Faith in the Fire

You never know what a congregation is made of until they face a crisis. That's what the members of the All Peoples Church of Dallas is finding out. The church burned down in Dallas Tuesday night. The Dallas Morning News has a quite moving story about it.

As fire investigators shoveled through the blackened rubble of what once was the laundry room of an Oak Lawn church, pastor Jacob Rodriguez talked of a task far greater than rebuilding the church's steel beams and bricks.

Instead, the 27-year-old spoke of the faith his shaken congregation would need as it moved forward from a fire that reached 60 feet high Tuesday night and left the All Peoples Church gutted by Wednesday morning.

"They can take away our building, but they can't take away our spirit and our soul," Mr. Rodriguez told a group of reporters who gathered by crime scene tape at the site Wednesday morning.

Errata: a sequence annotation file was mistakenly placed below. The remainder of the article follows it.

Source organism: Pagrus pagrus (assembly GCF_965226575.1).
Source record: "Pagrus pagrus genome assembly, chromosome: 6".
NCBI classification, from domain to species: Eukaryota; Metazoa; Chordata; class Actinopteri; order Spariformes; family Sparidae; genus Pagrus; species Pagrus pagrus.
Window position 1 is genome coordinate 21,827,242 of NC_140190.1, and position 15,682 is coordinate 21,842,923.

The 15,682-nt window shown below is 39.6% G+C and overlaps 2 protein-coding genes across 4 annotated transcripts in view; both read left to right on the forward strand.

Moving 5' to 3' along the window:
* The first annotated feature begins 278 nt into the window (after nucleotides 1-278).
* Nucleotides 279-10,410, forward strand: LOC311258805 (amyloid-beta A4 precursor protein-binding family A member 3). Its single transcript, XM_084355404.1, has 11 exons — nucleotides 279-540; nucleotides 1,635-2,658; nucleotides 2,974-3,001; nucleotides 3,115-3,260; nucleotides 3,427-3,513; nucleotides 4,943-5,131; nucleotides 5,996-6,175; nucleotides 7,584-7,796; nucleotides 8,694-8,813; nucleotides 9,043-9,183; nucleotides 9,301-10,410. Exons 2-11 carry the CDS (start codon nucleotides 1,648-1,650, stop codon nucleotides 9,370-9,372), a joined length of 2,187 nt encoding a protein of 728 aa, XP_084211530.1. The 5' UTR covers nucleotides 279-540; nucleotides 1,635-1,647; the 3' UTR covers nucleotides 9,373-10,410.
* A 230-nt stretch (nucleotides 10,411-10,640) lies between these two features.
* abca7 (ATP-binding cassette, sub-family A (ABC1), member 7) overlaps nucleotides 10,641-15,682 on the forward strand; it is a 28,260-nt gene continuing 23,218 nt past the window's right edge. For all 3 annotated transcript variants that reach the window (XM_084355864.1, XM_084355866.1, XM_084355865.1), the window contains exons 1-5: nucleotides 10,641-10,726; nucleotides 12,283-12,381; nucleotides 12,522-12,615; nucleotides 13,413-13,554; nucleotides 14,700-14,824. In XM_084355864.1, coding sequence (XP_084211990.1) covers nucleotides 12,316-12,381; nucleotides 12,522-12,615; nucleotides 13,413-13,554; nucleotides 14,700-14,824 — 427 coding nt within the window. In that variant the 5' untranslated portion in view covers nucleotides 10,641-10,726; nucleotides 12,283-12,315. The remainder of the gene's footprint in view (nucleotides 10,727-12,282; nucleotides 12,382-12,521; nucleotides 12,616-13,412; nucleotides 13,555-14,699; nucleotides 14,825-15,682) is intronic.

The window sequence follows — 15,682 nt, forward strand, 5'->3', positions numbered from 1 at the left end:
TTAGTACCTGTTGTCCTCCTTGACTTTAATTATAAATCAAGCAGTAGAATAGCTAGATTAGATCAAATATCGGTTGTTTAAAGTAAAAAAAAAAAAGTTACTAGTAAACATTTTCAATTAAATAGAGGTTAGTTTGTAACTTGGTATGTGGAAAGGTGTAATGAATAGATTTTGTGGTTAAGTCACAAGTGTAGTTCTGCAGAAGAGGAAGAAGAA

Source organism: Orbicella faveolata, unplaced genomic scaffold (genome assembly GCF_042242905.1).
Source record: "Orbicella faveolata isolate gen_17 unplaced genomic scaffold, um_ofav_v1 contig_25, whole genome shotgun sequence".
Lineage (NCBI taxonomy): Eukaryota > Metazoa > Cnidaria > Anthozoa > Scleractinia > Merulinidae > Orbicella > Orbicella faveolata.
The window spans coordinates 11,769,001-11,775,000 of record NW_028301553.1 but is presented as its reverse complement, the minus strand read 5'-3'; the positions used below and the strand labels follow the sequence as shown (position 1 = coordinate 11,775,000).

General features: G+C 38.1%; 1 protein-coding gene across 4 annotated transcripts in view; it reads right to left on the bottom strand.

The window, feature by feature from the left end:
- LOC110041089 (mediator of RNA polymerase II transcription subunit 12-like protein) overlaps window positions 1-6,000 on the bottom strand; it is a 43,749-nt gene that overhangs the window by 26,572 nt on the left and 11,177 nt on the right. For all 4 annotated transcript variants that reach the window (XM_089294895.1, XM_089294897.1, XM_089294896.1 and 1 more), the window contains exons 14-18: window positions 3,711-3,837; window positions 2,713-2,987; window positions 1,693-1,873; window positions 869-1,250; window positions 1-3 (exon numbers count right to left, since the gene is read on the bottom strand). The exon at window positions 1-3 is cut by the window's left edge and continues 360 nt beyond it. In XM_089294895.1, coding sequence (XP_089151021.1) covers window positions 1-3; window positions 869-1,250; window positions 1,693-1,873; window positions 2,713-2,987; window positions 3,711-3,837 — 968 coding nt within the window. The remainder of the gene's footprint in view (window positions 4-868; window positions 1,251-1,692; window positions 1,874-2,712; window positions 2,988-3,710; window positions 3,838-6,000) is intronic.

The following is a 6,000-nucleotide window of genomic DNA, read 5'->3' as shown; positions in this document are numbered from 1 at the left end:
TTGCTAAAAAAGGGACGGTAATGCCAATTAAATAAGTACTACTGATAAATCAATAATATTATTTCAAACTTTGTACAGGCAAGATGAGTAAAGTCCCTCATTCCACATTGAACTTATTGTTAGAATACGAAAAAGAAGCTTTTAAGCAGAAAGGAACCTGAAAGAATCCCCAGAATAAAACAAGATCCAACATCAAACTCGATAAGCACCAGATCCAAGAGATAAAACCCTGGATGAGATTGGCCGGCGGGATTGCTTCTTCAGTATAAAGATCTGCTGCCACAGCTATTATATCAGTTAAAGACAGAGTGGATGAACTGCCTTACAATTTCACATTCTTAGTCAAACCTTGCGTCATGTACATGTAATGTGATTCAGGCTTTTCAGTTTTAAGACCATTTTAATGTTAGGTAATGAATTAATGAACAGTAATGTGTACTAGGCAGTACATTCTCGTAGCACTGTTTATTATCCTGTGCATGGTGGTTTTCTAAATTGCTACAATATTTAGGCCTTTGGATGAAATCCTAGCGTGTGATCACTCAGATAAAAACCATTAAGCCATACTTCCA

"Behind all that smoke and those ashes, there is a blessing," David Lara, another local minister told Rev. Rodriguez. "Just trust in God."

The parishioners of All People's are in for a long rebuilding process, especially if there's arson involved, which is a possibility. Six months after their church burned, the members of Grace United Methodist Church in Burnsville, Minnesota, met with the teenager who started their church on fire. This was no case of easy forgiveness.

When it was the congregants' time to speak, they told Rousseau about a structure that housed memories β€” weddings, baptisms, funerals β€” and rites of passage that would never play out in the sanctuary, which was lost to smoke and flames. While most offered forgiveness, it was too soon for Lynn Kilian-Krohn.

"My parents started this church," she stood and said, her voice quaking. "When you started the fire you destroyed memories we could never get back.

"My daughter was supposed to get married in that sanctuary in July. She couldn't be here today, but boy she's got some words for you. You're going to have to ask God for forgiveness, because I can't. I can forget, but I can't forgive."

The fire caused $1.5 million in damages, and landed the arsonist, who's 18, in jail. He originally got probation but violated it within two weeks.

"What a shame for his parents, all they have gone through" Pastor Jean Rollin told the St. Paul Pioneer Press. "I feel very incredibly sorry for them as well."


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